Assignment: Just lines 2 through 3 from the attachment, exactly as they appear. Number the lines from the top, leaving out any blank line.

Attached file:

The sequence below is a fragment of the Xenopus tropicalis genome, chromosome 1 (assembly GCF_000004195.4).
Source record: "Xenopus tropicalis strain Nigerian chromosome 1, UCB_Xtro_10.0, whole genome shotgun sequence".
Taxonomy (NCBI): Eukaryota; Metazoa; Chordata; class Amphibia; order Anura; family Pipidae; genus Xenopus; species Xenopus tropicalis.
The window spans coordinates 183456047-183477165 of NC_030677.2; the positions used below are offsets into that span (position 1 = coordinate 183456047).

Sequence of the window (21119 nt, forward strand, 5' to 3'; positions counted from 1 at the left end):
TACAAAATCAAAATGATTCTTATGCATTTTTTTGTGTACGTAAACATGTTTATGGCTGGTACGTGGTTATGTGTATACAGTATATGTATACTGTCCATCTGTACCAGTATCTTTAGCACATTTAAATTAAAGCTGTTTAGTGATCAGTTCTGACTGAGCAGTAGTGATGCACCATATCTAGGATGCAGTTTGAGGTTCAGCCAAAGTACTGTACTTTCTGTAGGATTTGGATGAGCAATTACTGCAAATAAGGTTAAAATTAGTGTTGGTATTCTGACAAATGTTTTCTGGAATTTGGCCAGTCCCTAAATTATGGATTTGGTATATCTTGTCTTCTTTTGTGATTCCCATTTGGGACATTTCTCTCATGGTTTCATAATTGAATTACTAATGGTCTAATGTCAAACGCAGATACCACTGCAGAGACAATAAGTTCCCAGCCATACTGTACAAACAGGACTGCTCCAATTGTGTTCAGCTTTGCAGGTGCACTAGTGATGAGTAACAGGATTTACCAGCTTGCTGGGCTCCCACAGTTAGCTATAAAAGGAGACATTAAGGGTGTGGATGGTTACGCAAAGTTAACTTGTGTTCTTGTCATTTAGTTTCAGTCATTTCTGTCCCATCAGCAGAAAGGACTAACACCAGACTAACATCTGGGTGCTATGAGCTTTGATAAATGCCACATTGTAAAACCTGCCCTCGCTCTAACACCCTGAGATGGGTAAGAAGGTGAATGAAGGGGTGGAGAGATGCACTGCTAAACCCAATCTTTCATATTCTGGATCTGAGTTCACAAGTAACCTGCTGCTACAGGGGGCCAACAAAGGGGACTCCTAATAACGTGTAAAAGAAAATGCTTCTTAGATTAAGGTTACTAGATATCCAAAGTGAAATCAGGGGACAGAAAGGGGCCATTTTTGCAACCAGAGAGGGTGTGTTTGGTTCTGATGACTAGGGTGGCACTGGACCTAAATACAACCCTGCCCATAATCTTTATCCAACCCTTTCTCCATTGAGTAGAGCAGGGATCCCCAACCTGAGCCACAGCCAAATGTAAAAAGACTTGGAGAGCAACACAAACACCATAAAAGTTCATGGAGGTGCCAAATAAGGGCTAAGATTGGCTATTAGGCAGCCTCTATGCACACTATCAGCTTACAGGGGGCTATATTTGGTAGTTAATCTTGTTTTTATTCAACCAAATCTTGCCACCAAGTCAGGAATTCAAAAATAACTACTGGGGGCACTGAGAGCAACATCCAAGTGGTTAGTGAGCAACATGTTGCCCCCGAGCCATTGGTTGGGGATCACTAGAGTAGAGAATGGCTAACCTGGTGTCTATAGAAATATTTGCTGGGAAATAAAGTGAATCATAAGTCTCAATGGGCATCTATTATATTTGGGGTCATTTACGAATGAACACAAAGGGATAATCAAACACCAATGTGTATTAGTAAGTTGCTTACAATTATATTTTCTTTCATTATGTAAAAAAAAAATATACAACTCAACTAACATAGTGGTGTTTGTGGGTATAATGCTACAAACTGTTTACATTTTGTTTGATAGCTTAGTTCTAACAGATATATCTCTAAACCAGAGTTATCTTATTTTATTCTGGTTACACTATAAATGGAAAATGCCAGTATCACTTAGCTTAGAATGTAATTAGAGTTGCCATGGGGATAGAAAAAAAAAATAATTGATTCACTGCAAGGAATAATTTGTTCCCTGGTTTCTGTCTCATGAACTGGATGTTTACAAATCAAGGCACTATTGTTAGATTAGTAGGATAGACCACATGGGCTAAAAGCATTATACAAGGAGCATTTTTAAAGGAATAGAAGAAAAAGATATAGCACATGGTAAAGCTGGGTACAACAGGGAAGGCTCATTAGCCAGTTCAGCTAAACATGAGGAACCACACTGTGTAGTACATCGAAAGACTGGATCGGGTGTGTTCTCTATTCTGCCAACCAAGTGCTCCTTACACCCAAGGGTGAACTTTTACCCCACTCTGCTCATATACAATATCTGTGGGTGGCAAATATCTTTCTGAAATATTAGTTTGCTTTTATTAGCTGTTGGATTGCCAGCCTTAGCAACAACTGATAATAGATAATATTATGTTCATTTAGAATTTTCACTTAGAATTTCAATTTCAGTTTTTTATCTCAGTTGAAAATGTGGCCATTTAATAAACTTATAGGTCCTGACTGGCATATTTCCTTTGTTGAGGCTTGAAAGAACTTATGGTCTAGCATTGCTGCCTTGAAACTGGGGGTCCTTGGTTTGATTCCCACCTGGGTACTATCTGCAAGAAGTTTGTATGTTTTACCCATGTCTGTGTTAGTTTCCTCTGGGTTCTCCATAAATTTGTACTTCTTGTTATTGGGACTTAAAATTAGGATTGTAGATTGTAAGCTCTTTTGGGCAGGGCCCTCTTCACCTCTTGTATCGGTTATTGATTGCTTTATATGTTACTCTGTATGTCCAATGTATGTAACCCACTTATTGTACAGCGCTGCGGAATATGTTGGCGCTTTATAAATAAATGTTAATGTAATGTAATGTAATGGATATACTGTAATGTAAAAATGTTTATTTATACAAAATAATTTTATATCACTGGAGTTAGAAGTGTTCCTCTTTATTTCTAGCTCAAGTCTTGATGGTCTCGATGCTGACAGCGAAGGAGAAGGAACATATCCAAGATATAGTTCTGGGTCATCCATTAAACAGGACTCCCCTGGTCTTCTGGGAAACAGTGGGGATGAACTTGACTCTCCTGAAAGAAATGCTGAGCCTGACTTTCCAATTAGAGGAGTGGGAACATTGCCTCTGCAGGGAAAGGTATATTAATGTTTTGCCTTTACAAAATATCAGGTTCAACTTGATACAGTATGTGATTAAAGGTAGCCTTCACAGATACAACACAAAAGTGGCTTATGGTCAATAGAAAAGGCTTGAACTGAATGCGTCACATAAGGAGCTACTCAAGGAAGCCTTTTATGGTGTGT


Source record: "Xenopus tropicalis strain Nigerian chromosome 1, UCB_Xtro_10.0, whole genome shotgun sequence".
Taxonomy (NCBI): Eukaryota; Metazoa; Chordata; class Amphibia; order Anura; family Pipidae; genus Xenopus; species Xenopus tropicalis.